The importance of brand architecture in a growing enterprise cannot be overstated. It provides the basis of your identity, yes, but even more importantly it provides your competitive point of difference and justification of your price and basically underscores everything that feeds your bottom line.
This is why all businesses need to establish the architecture of their brand, the basic blueprint that supports every decision your company will make, as one of the very first things they build in their business.
Sadly, many businesses believe that branding (other than their logo) is equivalent to marketing and that marketing is something they will only need to seriously indulge in later, after they start to scale.
I've learned a lot about this in my career so far, most recently as the first-ever CMO at Harley-Davidson and now running a brand and marketing consultancy that works on these issues for clients like Under Armour. And because it is such a crucial factor in any businesses' success, I am happy to share some insights with you to make your business stronger in whatever growth phase you're in.
In my experience, there are four major myths about brands and their architecture in businesses. I know it would be cleaner if there were five, or three, but I really believe there are four.
So here we go - listicle time - the Four Myths About Brand Architectures:
New Businesses Can Wait Until Later To Have One
The myth of brand with start-ups or emerging businesses is that many believe a brand is important only once you've already developed the business. That is exactly backward.
The truth is that the brand IS the business, and you should build its foundations with the same energy as you develop your initial products and services. They are inseparable if you're approaching it right. And approaching it right means better business from the start.
Success Means My Brand Architecture Is Already Pretty Awesome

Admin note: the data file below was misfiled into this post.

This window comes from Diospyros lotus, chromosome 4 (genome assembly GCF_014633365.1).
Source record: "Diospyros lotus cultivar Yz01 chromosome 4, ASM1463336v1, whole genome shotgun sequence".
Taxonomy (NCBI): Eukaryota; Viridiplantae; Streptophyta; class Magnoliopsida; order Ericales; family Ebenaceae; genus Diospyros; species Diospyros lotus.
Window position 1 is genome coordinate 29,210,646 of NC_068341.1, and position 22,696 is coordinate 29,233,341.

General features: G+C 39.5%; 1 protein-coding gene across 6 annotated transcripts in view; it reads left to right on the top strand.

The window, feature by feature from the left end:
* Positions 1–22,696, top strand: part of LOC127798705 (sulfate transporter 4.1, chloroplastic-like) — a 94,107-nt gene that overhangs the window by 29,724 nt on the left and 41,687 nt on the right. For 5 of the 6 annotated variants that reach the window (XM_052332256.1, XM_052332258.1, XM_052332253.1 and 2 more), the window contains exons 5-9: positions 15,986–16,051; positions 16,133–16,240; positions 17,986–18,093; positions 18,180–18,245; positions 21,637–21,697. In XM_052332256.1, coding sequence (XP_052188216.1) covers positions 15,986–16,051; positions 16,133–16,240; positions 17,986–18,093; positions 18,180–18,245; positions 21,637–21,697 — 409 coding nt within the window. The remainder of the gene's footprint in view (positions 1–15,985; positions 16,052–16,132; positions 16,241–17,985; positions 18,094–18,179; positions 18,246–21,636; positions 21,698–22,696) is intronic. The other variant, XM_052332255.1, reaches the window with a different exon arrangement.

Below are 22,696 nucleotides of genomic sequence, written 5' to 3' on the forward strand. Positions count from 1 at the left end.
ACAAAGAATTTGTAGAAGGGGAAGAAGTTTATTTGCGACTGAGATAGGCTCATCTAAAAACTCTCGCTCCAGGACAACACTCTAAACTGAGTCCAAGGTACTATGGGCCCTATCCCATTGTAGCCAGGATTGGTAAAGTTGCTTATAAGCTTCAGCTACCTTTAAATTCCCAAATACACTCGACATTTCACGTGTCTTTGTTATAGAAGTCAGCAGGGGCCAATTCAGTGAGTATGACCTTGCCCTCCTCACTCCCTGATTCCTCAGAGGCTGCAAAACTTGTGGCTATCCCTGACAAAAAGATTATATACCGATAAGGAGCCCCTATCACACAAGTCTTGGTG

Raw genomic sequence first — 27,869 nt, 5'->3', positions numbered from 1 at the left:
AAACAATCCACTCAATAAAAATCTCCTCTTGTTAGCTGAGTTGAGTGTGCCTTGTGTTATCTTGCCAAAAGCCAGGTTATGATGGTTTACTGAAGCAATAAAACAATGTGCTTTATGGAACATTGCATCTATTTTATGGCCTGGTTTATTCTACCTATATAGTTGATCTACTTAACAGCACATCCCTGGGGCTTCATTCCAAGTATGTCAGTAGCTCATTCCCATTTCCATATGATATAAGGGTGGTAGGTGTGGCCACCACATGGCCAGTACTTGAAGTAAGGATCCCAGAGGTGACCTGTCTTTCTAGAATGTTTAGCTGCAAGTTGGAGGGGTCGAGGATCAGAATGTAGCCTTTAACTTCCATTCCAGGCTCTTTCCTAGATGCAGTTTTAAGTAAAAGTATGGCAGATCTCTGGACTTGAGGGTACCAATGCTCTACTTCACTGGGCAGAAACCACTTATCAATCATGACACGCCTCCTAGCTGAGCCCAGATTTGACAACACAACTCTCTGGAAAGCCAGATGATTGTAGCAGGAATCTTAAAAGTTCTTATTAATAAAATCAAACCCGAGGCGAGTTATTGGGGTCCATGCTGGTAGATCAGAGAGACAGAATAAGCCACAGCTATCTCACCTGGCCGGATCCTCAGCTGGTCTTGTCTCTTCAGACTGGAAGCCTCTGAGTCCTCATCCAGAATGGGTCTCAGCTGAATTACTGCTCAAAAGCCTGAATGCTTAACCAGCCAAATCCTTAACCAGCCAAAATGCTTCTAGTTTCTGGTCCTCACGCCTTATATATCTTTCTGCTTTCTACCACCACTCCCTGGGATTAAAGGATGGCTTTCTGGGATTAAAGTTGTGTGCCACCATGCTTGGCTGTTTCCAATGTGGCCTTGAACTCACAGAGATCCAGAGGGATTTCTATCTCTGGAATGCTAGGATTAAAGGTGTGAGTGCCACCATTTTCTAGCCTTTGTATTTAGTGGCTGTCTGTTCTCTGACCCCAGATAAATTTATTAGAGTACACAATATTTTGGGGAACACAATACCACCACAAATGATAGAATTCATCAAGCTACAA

There is another myth of brand that is even more dangerous, and this one happens after a business has already become successful, especially if that success is measured in market cap or PR buzz but not yet profitability. The myth is, "because we have a successful business, that means we have built a resilient and strong brand".
There are many cautionary tales of booming businesses that had buzzy brands but discovered only later that their brands did not command much distinctive market power. Or profit. This applies even to "first-movers" who showed a new way in a category but didn't win in the end (Alta Vista vs. Google; Friendster vs. Facebook; Burger Chef vs. McDonald's; Blackberry vs. iPhone).
Even in a company as legendary and historic as Harley-Davidson there was a time when it was believed that "everyone just knew" what the brand was and how to make on-brand decisions. The truth was far less clear, even confusing, and kept the company from new growth paths. With a fresh effort to clarify and simplify its brand architecture and brand purpose, Harley was able to see ways to extend its traditional brand power to new demographics (e.g. #1 with Millennials and Women) and new territories (Vietnam, India) while preserving its strength with Core customers.